Preventing main from breaking is great, but enforcing an ordering on merges can come with the unfortunate side effect of slowing them down. The merge time in a merge queue depends mostly on your CI run time. Thankfully, there are a number of optimizations that the queue can employ to increase throughput as much as possible, even to the point where merges can be faster than they were before adopting the queue!

A good metric to use when determining if you need to use merge queue optimizations is your merge budget: if your checks take 20 minutes, your merge budget is 3 merges per hour, or 72 merges per day. If your team is merging more changes than you have time for or your CI is extremely long, your team would benefit from using a merge queue with optimizations like these:

One way to increase PR throughput is to run CI on PRs in “batches.” For example, if I have 6 PRs in the queue and a batch size of 3, rather than executing 6 CI runs on each of the PRs independently, the merge queue only needs to run CI twice in the best case: once on batch 1 which contains trunk + PR1 + PR2 + PR3, and once on batch 2 which contains trunk + PR4 + PR5 + PR6. Since most PRs will not have semantic merge conflicts with each other, the expectation is that both batches will pass CI, and we’ve cut the time required to merge these PRs down by 66%!

In the event that a batch does fail, the merge queue will break the batch down into groups and run CI on each group to determine the source of the failure. If the CI run for batch 1 fails, the queue would then run CI on trunk + PR1 + PR2 and on trunk + PR3. If the first group passes CI, PR3 is determined to be the source of the failure and will be removed before moving on to batch 2. An engineering team can look at how often this happens to determine what their optimal batch size is.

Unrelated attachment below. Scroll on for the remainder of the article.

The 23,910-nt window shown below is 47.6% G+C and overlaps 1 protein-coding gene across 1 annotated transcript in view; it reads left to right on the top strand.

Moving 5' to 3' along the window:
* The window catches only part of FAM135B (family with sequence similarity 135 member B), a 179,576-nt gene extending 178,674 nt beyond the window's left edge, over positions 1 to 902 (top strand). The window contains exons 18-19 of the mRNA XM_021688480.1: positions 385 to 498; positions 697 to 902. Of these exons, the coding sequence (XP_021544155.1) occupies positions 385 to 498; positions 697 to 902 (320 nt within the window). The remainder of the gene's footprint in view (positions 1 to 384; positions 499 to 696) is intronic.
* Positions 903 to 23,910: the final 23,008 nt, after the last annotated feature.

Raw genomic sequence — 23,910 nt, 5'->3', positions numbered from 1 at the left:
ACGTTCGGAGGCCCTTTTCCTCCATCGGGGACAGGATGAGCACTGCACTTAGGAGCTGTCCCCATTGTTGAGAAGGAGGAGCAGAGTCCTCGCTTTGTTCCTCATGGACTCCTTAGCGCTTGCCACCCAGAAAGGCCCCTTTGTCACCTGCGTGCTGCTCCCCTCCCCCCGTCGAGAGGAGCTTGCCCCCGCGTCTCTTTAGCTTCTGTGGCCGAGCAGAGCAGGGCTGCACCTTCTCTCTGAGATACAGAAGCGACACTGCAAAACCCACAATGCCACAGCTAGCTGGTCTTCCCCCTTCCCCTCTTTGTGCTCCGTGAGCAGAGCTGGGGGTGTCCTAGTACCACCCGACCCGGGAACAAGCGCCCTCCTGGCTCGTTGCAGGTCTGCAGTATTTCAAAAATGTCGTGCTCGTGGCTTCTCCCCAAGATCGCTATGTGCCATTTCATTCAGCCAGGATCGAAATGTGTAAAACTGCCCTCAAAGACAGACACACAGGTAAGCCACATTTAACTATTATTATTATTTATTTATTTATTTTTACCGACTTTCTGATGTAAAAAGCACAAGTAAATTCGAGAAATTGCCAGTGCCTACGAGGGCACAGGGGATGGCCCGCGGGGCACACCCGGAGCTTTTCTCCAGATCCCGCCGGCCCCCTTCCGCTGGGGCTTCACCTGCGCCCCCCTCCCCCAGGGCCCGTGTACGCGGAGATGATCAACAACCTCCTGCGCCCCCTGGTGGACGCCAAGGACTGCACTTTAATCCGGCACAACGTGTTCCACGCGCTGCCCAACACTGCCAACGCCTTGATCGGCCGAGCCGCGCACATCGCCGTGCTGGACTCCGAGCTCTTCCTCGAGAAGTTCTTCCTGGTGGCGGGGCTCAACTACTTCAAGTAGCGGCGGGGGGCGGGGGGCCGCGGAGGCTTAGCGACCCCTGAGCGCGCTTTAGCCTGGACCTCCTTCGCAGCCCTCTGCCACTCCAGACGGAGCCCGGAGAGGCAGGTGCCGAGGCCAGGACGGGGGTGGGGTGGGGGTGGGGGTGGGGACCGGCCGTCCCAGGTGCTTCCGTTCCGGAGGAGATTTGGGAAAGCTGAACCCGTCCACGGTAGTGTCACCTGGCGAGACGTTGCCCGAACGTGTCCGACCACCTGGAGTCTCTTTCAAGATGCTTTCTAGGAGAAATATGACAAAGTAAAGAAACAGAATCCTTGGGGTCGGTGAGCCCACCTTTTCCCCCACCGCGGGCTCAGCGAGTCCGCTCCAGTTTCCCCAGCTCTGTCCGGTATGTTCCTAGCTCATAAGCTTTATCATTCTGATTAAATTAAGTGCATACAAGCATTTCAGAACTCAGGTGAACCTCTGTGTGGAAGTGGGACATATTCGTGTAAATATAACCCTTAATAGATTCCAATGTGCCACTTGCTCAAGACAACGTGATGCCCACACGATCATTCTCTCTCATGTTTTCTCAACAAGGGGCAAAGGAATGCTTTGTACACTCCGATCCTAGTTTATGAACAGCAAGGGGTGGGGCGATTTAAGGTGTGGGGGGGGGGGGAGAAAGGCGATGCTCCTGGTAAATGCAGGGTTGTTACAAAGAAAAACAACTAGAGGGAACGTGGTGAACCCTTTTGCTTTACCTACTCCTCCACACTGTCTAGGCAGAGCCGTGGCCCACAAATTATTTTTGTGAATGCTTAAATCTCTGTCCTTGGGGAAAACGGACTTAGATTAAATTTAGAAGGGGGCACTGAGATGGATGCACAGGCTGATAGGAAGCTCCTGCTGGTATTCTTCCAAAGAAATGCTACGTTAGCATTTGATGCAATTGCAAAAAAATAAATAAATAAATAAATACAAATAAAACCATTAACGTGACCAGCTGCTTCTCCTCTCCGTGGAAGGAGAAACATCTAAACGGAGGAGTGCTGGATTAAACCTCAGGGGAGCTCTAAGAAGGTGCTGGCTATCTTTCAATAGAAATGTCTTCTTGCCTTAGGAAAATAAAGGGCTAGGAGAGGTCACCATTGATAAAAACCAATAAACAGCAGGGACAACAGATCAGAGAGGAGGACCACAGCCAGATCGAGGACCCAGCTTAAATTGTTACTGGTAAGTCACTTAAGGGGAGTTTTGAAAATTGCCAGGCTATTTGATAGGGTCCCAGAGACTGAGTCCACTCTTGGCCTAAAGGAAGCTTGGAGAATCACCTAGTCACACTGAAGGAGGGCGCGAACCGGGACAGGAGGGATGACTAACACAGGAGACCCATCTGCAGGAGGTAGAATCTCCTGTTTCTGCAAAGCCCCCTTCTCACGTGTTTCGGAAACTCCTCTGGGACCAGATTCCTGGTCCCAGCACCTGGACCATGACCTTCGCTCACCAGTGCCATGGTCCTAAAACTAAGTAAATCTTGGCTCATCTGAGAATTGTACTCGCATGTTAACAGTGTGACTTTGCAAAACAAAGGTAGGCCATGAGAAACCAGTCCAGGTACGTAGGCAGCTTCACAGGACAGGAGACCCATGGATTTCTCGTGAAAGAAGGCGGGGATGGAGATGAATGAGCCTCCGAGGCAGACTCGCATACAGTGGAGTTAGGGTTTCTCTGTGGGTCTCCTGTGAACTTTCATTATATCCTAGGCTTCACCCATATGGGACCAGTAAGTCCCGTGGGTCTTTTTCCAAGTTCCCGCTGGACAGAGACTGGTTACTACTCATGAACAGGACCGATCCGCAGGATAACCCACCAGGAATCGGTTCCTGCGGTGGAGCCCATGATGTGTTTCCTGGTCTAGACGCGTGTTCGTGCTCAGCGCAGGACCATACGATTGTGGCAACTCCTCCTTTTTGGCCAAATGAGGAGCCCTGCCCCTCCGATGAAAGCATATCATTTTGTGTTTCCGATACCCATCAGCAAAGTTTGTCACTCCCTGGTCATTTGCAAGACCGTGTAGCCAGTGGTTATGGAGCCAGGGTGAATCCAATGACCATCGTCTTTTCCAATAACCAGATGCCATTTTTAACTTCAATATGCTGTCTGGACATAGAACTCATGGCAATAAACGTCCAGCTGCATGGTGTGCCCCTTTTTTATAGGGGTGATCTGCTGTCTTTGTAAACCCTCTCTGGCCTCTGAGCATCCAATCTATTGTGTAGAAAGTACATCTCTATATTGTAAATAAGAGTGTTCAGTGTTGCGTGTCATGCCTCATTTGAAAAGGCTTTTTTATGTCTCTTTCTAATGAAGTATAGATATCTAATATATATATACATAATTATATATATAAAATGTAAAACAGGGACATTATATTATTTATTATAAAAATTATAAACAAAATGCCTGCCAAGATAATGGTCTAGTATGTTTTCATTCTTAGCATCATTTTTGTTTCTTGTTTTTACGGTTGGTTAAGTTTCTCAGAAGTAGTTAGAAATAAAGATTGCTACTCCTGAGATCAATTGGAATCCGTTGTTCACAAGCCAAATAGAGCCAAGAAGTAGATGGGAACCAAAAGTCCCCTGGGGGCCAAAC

If you’re interested in the reading more merge queue optimization, check out the paper ”Keeping master green at scale” by the backend engineering team at Uber.

Merge queues enforce linear git history. Since a stack of changes also naturally has a linear history between the PRs in the stack, stacks of changes work really well in a stack-aware merge queue (like Graphite’s). The Graphite Merge Queue is able to rebase the entire stack onto trunk together, process CI on the PRs in parallel, and then quickly “fast-forward” the trunk branch to the top of the stack, effectively merging the stack atomically.

Merge queues aren’t right for every team and whether or not your team needs a merge queue depends on a number of factors. If you’re experiencing any of the issues below, enabling a merge queue could increase your team’s productivity:

  • Your trunk branch is frequently in a broken state

  • Developers spend so much time rebasing their changes that PR throughput is affected

  • The combined issue of long-running checks and a high PR merge rate

  • Your team is growing so quickly that you’ll soon run into the above issues

If your team is stacking PRs with Graphite, using a stack-aware merge queue like Graphite’s is a no-brainer regardless of whether or not you're experiencing the issues above due to the optimizations fast-forward merge provides for stacks of PRs. The Graphite Merge Queue is offered on the Graphite Team/Enterprise plans, and you can learn more about it here.